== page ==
Monday, December 31, 2007
Wishing everyone a healthy, happy New Year
Two excerpts from a report on Queen Elizabeth’s New Years Honors:
Sir Ian McKellen joins the exclusive Order of the Companion of Honour, which is restricted to 65 members, including the Queen.
Actor Sir Ian McKellen, 68, who also campaigns for gay rights, said after finding out that he was becoming a Companion of Honour: "It is particularly pleasing that 'equality' is included in my citation."
This recipe is for Lewis in Portland OR (Spirit of Saint Lewis) and for anyone else who might like to try a great vegetarian dish from Fritz’s own cookbook:
1 cup uncooked lentils
½ cup uncooked rice
I large onion, chopped
½ cup olive oil
½ to I teaspoon ground cumin, to taste
¼ teaspoon fresh ground black pepper
salt to taste
4 cups water
Boil lentils in the water for 25 minutes over medium heat. Do not drain.
Sauté the chopped onion in the olive oil with the cumin, salt and pepper.
Combine onion and rice with the lentils (for variety, add raisins, sultanas, chopped walnuts and/or chopped dried apricots—use your imagination). Cover and cook over low heat for 20-25 minutes, stirring occasionally.
We’re right in the middle of our four day New Years House Party. So far there’s been great food, fellowship, a couple of Body Electric School rituals performed naked, a Sweat Lodge gathering, and much catching up among old friends, one of whom brought a handsome and charming new boyfriend.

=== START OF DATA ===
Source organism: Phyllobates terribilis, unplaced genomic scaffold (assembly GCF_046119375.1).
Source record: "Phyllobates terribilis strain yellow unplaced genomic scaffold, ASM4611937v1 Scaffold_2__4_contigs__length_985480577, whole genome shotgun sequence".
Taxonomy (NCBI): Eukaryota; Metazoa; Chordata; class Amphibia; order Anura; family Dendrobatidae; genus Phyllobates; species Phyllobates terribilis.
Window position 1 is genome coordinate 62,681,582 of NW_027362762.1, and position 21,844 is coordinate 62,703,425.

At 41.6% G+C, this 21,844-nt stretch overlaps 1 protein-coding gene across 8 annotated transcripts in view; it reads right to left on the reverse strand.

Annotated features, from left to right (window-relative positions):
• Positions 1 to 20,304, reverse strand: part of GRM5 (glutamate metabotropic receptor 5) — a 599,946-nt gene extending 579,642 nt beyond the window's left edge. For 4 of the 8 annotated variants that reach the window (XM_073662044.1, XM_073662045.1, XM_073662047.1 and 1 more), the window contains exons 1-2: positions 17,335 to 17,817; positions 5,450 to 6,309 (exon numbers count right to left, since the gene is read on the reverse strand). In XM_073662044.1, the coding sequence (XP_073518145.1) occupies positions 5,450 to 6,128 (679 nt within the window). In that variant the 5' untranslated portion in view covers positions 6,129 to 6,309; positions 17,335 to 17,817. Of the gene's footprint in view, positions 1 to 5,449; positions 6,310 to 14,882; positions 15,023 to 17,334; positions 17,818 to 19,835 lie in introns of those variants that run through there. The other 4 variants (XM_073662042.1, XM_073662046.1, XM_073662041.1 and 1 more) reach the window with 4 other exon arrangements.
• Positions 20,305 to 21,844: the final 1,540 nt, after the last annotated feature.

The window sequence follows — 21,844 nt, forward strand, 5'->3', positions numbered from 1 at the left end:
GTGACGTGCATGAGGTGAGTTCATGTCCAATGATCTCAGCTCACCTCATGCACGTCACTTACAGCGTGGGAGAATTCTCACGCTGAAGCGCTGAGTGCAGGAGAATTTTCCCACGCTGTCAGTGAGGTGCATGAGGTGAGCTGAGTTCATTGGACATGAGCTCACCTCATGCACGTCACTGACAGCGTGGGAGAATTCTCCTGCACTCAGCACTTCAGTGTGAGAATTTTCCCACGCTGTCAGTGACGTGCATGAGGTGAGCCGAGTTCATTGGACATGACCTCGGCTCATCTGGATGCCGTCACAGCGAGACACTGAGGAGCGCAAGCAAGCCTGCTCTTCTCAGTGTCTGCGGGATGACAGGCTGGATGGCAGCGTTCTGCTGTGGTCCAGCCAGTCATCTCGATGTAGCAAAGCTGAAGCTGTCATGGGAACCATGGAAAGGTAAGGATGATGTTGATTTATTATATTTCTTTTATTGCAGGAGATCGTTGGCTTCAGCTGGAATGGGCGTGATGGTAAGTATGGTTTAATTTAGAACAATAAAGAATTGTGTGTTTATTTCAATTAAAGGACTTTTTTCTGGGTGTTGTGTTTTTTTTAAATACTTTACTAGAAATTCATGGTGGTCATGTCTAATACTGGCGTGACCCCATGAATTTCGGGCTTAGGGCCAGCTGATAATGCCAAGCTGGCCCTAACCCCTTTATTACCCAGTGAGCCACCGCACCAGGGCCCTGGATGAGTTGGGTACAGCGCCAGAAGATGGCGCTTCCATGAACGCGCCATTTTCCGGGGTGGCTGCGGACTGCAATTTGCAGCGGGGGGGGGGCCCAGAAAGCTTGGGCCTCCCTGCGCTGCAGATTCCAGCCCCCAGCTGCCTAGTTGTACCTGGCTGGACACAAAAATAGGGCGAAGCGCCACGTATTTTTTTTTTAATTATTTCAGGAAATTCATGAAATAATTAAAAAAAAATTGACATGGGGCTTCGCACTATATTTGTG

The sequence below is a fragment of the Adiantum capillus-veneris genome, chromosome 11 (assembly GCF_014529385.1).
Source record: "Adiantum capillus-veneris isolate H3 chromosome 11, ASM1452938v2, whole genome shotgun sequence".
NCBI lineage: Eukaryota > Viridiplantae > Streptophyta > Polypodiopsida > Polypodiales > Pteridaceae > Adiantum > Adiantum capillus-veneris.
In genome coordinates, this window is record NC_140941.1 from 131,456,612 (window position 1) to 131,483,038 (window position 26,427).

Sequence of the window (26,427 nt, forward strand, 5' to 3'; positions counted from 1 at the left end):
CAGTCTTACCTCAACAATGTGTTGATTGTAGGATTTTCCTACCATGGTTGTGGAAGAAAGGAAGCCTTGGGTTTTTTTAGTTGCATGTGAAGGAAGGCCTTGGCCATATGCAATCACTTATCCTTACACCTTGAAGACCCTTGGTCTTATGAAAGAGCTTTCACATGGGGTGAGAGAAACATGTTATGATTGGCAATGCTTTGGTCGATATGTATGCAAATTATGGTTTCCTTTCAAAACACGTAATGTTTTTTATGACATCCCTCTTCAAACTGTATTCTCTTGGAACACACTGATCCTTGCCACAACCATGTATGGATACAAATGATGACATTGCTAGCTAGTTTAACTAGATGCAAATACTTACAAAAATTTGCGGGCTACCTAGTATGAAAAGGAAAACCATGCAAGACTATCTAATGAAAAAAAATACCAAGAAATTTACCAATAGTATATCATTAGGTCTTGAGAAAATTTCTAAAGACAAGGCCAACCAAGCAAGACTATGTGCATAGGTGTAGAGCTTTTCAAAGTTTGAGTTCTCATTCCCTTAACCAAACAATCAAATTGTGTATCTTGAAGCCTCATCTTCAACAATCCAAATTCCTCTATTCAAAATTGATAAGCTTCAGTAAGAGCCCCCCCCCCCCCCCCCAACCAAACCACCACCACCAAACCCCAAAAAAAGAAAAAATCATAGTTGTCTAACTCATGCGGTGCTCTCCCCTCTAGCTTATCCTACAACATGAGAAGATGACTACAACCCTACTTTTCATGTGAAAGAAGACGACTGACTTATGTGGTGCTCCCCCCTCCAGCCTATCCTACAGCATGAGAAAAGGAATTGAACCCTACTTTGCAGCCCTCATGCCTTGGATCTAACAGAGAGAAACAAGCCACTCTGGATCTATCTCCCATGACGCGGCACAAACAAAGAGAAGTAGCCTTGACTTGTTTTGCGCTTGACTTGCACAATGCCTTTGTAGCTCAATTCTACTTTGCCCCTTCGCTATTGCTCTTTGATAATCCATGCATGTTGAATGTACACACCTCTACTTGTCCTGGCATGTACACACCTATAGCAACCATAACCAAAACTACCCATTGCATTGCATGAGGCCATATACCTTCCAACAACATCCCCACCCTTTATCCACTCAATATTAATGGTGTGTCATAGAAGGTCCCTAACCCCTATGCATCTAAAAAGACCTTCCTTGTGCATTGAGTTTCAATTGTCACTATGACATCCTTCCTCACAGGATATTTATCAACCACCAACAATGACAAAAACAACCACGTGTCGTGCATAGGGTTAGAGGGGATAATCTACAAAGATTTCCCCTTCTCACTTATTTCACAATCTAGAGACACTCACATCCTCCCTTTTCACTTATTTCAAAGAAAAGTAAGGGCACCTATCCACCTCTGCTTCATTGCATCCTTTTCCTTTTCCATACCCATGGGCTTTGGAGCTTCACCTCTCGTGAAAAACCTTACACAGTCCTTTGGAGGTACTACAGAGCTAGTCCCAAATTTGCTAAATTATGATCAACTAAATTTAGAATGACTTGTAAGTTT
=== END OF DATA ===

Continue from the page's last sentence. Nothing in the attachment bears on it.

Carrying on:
I also learned that one of our oldest friends, a man of many talents, has a new website for his photography, all landscape work from around the world and all strikingly beautiful. The image from his home page appears above. The site is Christopher Morgan Photography and you can access it at http://christophermorganphotography.com There’s also a link to the left under the rubric The Art of Photography.
The Concord [NH] Monitor made headlines and created quite a stir locally by taking a firm editorial stand against Mitt Romney for President. The word “phony” was deployed. Here’s the anti-endorsement editorial:
Romney should not be the next president
December 22. 2007 3:00PM
If you were building a Republican presidential candidate from a kit, imagine what pieces you might use: an athletic build, ramrod posture, Reaganesque hair, a charismatic speaking style and a crisp dark suit. You'd add a beautiful wife and family, a wildly successful business career and just enough executive government experience. You'd pour in some old GOP bromides - spending cuts and lower taxes - plus some new positions for 2008: anti-immigrant rhetoric and a focus on faith.
Add it all up and you get Mitt Romney, a disquieting figure who sure looks like the next president and most surely must be stopped.